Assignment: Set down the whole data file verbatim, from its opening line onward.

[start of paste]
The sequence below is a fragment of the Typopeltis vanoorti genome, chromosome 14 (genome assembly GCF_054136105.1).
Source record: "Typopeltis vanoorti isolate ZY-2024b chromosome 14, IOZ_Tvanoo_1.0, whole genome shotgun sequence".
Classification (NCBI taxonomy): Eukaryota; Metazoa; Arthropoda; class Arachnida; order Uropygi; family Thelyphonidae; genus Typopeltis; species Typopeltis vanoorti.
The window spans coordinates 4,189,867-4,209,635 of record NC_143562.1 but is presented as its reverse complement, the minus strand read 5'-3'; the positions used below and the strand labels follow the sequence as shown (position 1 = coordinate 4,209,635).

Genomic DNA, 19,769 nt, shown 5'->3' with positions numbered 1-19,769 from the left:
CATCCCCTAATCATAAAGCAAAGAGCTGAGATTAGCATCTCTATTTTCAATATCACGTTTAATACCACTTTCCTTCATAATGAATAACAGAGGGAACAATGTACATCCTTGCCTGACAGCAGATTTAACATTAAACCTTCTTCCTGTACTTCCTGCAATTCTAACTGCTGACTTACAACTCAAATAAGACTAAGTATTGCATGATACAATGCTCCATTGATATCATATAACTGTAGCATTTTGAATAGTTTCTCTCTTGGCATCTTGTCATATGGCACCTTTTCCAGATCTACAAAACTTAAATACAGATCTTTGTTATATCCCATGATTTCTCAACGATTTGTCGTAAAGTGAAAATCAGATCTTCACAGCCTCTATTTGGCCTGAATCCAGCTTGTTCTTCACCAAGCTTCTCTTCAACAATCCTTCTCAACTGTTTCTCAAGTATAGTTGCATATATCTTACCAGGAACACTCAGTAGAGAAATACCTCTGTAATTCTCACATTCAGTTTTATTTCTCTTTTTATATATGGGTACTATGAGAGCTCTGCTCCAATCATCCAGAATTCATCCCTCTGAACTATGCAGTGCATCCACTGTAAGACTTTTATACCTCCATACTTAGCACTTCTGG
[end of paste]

The sequence below is a fragment of the Typopeltis vanoorti genome, chromosome 14 (genome assembly GCF_054136105.1).
Source record: "Typopeltis vanoorti isolate ZY-2024b chromosome 14, IOZ_Tvanoo_1.0, whole genome shotgun sequence".
Classification (NCBI taxonomy): Eukaryota; Metazoa; Arthropoda; class Arachnida; order Uropygi; family Thelyphonidae; genus Typopeltis; species Typopeltis vanoorti.
The window spans coordinates 4,189,867-4,209,635 of record NC_143562.1 but is presented as its reverse complement, the minus strand read 5'-3'; the positions used below and the strand labels follow the sequence as shown (position 1 = coordinate 4,209,635).

Genomic DNA, 19,769 nt, shown 5'->3' with positions numbered 1-19,769 from the left:
CATCCCCTAATCATAAAGCAAAGAGCTGAGATTAGCATCTCTATTTTCAATATCACGTTTAATACCACTTTCCTTCATAATGAATAACAGAGGGAACAATGTACATCCTTGCCTGACAGCAGATTTAACATTAAACCTTCTTCCTGTACTTCCTGCAATTCTAACTGCTGACTTACAACTCAAATAAGACTAAGTATTGCATGATACAATGCTCCATTGATATCATATAACTGTAGCATTTTGAATAGTTTCTCTCTTGGCATCTTGTCATATGGCACCTTTTCCAGATCTACAAAACTTAAATACAGATCTTTGTTATATCCCATGATTTCTCAACGATTTGTCGTAAAGTGAAAATCAGATCTTCACAGCCTCTATTTGGCCTGAATCCAGCTTGTTCTTCACCAAGCTTCTCTTCAACAATCCTTCTCAACTGTTTCTCAAGTATAGTTGCATATATCTTACCAGGAACACTCAGTAGAGAAATACCTCTGTAATTCTCACATTCAGTTTTATTTCTCTTTTTATATATGGGTACTATGAGAGCTCTGCTCCAATCATCCAGAATTCATCCCTCTGAACTATGCAGTGCATCCACTGTAAGACTTTTATACCTCCATACTTAGCACTTCTGG